1984 @ Nottingham Playhouse

Innovative, intelligent, and in places, nail bitingly scary. These are just a few of the many words to describe the refreshing, new production of George Orwell’s classic dystopian novel, 1984. The production grapples with the complex ideologies that the novel presents, such as Newspeak and doublethink, with incredible skill and intelligence – which is no mean feat – all the while leaving the audience frozen to their seats in a state of tension and frightful anticipation.

For those that are not familiar with Orwell’s novel, 1984 follows Winston Smith (played by Matthew Spencer), a man struggling in a world controlled by Big Brother. Where a mere thought is a punishable crime, surveillance is everywhere, and the past can be rewritten and deleted in the blink of an eye, Winston does the unthinkable; he starts a diary and falls in love.

1984 constantly makes both Winston and the audience question what is real and what is not”

Due to the ingenious way the show has been constructed, the repeated line ‘Winston, where do you think you are?’ forces the audience to ask themselves the very same question. Switching from place to place, from past to future, while bookended by a group of people in the future discussing the diary, 1984 constantly makes both Winston and the audience question what is real and what is not. The Orwellian concept of doublethink; the idea of having two contradictory beliefs and believing both to be correct, is here presented at its most chilling. Doubting the reality of what you see before you, we are thrown into a state of disorientation, an effect which is amplified by the brilliant use of sound and blinding flashes of light. The excellent and eerily creepy repeated scenes are also effective in this goal; the exact repetitions, right down to the choreography, emphasises exactly how the Party allows no past, no future and no memory.

The subversive love story between Winston and Julia (played by Janine Harouni) is also explored in great detail and the performance between the two actors is strong throughout. Julia is depicted exactly how she can be pictured from the novel: beautiful, sensuous, ruthless, and selfish. Winston is a more complex character with a fragile nervous disposition that seemingly blossoms into something stronger through his love for Julia. Together Spencer and Harouni depict the strong sexual chemistry that exists between the characters, that is made all the more intense by its forbidden nature. Winston and Julia’s defiance of Big Brother and the Party through their love is complicated, rich in emotion and makes for excellent viewing.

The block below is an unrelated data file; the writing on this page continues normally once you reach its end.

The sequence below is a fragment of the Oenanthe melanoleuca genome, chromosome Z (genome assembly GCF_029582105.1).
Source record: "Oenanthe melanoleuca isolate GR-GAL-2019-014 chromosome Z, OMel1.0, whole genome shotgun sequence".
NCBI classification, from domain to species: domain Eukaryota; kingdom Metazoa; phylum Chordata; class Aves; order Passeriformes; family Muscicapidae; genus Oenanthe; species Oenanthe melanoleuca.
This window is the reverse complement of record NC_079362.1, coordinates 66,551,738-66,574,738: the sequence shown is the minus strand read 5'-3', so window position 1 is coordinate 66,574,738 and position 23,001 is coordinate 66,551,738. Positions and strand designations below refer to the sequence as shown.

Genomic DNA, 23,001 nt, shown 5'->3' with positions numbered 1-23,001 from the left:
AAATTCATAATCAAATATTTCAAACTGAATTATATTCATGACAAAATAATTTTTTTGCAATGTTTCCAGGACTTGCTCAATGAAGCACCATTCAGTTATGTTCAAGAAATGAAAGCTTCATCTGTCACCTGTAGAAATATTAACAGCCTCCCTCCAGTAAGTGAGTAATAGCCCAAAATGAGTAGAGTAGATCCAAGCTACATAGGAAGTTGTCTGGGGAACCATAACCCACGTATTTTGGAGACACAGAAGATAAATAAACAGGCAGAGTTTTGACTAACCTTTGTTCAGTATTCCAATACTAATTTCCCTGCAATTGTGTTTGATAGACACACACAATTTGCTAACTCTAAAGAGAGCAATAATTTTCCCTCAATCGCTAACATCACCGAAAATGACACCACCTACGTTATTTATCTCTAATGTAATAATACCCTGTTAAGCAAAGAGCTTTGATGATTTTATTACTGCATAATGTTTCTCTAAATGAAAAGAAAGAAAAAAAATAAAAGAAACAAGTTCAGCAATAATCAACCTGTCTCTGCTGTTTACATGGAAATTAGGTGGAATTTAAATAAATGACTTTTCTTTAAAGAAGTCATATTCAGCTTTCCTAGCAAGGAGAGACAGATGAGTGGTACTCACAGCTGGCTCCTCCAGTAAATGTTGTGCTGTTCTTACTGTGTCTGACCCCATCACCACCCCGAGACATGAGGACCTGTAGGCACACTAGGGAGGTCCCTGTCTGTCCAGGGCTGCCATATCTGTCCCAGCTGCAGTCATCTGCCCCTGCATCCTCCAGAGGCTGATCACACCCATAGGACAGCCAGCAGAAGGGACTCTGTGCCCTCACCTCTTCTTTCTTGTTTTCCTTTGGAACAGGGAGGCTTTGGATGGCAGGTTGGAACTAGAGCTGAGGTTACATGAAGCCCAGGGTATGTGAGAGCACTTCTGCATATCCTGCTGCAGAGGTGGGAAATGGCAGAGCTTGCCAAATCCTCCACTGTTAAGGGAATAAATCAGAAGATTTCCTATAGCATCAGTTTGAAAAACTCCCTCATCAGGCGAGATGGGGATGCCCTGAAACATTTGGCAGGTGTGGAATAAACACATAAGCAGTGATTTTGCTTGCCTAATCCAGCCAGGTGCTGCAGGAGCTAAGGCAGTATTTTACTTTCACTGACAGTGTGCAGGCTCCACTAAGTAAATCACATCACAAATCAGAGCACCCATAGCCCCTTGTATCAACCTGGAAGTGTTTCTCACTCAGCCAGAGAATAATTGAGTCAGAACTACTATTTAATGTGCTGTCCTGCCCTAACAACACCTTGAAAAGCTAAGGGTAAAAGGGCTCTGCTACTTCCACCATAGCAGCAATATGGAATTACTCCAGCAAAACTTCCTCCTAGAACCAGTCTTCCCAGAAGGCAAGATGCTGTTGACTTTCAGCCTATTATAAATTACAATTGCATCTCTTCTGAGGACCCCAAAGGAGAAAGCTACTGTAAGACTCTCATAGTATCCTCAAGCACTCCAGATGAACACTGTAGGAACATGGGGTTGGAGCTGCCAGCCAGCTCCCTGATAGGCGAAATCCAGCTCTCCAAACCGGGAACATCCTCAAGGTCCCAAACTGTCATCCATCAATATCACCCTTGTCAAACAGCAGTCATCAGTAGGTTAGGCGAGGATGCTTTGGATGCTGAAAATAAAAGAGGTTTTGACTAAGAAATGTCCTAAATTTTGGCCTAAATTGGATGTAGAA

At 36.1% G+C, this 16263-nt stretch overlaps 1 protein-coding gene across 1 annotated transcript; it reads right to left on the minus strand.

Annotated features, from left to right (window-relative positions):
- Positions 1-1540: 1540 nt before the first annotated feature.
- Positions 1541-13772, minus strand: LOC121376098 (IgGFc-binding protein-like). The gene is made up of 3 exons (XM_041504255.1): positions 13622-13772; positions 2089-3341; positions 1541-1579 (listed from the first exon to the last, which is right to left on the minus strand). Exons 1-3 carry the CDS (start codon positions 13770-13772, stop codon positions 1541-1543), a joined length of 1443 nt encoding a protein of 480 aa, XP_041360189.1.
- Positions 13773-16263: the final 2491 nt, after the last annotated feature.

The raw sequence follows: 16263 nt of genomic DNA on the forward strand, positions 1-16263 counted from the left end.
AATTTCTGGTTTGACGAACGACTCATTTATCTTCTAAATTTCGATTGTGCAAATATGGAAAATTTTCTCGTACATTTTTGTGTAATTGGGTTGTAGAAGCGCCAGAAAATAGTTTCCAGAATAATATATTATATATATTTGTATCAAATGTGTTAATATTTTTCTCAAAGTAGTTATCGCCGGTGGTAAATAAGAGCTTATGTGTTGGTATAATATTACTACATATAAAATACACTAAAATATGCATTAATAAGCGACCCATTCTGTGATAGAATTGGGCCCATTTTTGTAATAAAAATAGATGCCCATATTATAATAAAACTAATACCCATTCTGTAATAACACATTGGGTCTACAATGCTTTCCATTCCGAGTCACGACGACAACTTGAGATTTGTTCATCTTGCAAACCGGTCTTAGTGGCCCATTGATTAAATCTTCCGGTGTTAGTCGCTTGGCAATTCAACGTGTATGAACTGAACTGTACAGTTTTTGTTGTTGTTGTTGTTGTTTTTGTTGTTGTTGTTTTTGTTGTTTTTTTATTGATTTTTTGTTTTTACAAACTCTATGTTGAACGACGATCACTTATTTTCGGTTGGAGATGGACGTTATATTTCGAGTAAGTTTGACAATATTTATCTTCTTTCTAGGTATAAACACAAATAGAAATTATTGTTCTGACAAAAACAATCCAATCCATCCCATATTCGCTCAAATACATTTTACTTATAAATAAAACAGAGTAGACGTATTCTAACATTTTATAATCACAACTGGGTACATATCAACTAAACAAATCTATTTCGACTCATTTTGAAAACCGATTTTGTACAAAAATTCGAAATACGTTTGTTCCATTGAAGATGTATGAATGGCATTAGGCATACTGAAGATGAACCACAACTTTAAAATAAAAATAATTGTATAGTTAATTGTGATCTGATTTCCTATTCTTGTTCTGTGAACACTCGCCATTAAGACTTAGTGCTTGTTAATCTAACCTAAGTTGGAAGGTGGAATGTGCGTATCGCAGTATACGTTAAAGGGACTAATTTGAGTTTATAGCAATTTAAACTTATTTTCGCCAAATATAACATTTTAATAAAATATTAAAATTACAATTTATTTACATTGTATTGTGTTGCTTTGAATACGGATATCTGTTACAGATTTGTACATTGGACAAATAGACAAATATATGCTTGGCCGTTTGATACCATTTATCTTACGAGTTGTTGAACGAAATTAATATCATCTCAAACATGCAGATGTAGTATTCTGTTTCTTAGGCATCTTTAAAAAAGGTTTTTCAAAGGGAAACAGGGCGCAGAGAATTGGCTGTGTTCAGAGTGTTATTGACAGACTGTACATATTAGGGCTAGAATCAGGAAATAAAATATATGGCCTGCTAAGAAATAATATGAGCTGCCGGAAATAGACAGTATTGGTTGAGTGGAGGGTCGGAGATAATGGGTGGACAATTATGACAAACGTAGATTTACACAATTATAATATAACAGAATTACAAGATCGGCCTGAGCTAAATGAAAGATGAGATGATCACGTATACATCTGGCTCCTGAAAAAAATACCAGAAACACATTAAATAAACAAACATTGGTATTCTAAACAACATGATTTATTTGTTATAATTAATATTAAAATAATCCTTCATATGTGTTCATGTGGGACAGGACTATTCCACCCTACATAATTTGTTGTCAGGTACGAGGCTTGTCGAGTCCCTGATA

“The scene in Room 101 is the scene that possesses some of the most gripping performances of the production”

The staging of this show and the scene transitions have got to be some of the best and most exciting I have ever seen in any production. With surveillance being a key element of the plot, the use of video on stage is brilliant and clever; a pinnacle moment being the live action projection from a secret room behind the main set that puts the audience in the position of Big Brother, watching Winston’s every move. The transition to the dreaded Room 101 is one of the best, most climactic parts of the production, where the drab world that the original set presents is quite literally ripped away, and inspires genuine emotions of terror.

The scene in Room 101 is the scene that possesses some of the most gripping performances of the production. Spencer’s performance is particularly strong in this scene where the character is forced to face what Room 101 is infamous for containing – the worst thing in the world. Tim Dutton, who plays O’Brien, also strikes as a powerful and sinister figure in this scene. Everything about it is tense and uncomfortable, from the blank stark walls of the dystopian torture chamber, the terrifying performances, jarring lights and sound, and gruesome effects; we as the audience hold our collective breath throughout.

‘Where do you think you are?’ As the performance comes to a close we can’t be sure about anything. Was Winston real? Did Big Brother even exist? Does 2 + 2 really make 4? Only one thing is clear; this production of 1984 is the best piece of theatre I have seen in a long time. Gritty, intelligent and exciting ,I would highly recommend watching this show. And who knows? Big Brother might be watching you right back.


Scarlett White

1984 is running at Nottingham Playhouse until Saturday 26th October. For more information, see here.

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